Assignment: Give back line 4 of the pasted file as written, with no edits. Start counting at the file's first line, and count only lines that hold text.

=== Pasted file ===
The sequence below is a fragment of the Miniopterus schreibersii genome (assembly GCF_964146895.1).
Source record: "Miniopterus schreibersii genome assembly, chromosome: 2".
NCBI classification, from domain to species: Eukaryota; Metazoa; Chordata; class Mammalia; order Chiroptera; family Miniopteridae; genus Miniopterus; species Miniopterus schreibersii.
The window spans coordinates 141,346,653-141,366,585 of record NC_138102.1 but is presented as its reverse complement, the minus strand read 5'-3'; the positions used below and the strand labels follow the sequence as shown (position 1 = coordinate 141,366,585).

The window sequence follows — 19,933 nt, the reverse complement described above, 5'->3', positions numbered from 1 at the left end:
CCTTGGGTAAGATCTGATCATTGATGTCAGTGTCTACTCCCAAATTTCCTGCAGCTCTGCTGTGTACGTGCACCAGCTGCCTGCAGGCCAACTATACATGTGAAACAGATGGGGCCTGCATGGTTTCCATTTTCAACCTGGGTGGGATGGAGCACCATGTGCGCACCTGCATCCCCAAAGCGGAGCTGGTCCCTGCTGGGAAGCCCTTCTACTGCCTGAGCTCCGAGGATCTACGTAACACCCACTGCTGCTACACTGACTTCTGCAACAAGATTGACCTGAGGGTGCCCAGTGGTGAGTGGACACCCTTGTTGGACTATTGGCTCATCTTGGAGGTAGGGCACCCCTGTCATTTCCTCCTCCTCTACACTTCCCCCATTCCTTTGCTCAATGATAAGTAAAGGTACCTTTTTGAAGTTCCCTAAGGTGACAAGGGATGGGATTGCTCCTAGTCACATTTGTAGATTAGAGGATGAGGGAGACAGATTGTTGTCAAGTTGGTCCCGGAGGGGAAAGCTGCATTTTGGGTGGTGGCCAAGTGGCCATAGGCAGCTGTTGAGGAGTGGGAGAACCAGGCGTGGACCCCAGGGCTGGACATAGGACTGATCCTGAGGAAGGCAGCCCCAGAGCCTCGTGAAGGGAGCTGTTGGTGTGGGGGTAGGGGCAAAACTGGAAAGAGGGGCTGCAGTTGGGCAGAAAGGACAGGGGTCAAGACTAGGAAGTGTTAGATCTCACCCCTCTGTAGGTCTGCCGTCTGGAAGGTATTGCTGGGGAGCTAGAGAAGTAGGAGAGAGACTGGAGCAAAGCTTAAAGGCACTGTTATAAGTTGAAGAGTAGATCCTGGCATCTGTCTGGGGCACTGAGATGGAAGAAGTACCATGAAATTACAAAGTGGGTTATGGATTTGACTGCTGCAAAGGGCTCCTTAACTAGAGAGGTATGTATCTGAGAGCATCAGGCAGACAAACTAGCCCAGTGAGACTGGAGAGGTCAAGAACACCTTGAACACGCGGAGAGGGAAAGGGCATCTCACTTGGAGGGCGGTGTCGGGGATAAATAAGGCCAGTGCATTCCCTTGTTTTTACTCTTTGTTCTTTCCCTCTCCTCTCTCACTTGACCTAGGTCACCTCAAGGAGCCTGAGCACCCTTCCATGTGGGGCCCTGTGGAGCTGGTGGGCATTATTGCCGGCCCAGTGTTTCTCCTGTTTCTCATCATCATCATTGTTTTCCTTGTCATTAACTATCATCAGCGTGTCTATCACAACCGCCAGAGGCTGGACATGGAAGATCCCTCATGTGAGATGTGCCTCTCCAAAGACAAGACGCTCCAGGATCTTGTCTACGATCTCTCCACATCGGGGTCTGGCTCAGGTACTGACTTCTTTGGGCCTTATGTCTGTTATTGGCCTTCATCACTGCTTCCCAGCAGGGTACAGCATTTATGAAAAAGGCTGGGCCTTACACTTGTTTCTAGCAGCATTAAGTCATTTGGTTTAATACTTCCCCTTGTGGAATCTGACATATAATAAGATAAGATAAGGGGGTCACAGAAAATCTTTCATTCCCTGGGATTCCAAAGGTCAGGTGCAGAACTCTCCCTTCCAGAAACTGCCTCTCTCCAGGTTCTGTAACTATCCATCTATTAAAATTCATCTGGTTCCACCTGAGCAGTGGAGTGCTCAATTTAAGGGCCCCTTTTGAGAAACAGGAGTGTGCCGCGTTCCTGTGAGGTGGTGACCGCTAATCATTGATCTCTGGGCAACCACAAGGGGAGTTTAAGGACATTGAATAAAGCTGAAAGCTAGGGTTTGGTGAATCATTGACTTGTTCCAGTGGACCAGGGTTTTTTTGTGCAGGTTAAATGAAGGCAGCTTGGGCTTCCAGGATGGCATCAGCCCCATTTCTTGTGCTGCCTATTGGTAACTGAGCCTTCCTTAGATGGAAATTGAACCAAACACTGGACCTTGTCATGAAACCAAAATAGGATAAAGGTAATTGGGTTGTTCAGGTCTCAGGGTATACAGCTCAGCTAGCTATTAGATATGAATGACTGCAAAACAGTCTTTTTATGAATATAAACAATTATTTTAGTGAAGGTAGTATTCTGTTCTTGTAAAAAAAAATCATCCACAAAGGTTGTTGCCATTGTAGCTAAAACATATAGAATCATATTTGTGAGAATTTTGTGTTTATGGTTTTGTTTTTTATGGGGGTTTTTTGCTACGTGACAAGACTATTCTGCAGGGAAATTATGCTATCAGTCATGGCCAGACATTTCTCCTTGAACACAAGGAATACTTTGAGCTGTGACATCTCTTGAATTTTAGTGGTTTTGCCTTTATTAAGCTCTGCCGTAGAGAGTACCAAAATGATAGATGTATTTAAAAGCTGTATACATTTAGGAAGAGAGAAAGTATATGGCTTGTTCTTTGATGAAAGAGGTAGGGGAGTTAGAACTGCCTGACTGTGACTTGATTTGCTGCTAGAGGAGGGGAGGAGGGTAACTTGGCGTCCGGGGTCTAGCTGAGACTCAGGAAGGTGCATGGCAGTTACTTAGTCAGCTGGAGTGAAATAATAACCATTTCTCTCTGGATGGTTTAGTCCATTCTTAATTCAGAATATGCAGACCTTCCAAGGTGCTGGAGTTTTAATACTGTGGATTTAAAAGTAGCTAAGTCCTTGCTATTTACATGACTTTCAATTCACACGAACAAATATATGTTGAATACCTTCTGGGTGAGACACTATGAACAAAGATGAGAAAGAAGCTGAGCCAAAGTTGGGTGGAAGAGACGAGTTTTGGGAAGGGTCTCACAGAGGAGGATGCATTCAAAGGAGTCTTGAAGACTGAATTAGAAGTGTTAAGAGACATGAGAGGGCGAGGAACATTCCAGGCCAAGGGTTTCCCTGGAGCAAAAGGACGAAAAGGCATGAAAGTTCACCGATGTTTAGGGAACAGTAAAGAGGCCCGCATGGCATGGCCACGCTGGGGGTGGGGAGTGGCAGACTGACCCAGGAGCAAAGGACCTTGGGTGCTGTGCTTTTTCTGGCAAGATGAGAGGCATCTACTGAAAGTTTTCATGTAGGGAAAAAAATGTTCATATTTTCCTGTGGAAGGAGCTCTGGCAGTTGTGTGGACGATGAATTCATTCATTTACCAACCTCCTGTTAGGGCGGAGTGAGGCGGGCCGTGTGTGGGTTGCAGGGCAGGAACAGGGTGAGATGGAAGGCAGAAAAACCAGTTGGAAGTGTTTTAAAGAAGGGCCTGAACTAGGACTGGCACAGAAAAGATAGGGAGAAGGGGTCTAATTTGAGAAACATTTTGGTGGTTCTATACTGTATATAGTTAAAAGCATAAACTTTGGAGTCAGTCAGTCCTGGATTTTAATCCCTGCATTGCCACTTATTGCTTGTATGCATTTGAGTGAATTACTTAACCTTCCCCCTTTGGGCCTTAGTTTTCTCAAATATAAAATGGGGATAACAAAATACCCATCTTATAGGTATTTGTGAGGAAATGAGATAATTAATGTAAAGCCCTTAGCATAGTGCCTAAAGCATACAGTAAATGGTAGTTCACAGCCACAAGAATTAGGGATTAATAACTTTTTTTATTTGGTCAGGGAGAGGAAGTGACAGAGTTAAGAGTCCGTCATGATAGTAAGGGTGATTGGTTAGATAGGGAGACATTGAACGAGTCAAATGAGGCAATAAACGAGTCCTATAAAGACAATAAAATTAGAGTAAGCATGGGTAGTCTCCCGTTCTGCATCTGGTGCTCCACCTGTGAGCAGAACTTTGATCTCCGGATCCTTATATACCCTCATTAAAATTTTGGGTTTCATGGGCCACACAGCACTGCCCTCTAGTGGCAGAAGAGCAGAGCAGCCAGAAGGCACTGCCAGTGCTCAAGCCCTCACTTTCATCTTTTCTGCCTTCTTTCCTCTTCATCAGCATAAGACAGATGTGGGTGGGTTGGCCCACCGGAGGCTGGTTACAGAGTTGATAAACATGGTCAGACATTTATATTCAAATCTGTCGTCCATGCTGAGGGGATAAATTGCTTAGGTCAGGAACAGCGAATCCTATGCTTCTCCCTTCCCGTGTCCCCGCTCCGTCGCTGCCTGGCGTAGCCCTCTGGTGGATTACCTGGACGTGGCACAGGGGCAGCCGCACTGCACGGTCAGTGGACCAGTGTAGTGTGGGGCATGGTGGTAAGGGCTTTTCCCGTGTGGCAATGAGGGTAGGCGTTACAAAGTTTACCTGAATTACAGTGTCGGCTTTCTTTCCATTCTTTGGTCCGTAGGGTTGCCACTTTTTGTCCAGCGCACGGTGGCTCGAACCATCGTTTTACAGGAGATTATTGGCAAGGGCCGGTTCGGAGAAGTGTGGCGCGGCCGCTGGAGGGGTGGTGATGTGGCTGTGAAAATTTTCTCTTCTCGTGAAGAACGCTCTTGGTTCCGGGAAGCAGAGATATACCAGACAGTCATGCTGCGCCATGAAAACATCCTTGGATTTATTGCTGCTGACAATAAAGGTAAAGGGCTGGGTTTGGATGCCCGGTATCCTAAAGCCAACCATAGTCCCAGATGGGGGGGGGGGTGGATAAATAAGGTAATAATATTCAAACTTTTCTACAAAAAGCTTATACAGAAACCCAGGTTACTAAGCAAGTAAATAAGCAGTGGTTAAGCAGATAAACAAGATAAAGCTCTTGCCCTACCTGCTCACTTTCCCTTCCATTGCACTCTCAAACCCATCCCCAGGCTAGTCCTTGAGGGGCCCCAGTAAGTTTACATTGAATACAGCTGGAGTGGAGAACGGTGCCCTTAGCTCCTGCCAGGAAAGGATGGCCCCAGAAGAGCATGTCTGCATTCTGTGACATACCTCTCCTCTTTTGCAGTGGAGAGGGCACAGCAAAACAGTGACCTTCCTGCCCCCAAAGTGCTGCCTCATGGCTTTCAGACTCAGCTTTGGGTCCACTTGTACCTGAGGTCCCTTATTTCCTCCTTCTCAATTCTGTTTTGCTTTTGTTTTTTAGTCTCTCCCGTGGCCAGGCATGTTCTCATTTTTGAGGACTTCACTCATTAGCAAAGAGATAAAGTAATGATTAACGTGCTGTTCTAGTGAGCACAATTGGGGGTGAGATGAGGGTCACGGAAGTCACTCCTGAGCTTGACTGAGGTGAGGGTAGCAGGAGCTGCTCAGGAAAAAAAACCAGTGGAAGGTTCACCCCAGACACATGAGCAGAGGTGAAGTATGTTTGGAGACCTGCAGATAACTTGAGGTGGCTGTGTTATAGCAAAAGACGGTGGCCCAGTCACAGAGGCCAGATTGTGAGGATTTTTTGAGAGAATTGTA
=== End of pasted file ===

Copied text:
The window spans coordinates 141,346,653-141,366,585 of record NC_138102.1 but is presented as its reverse complement, the minus strand read 5'-3'; the positions used below and the strand labels follow the sequence as shown (position 1 = coordinate 141,366,585).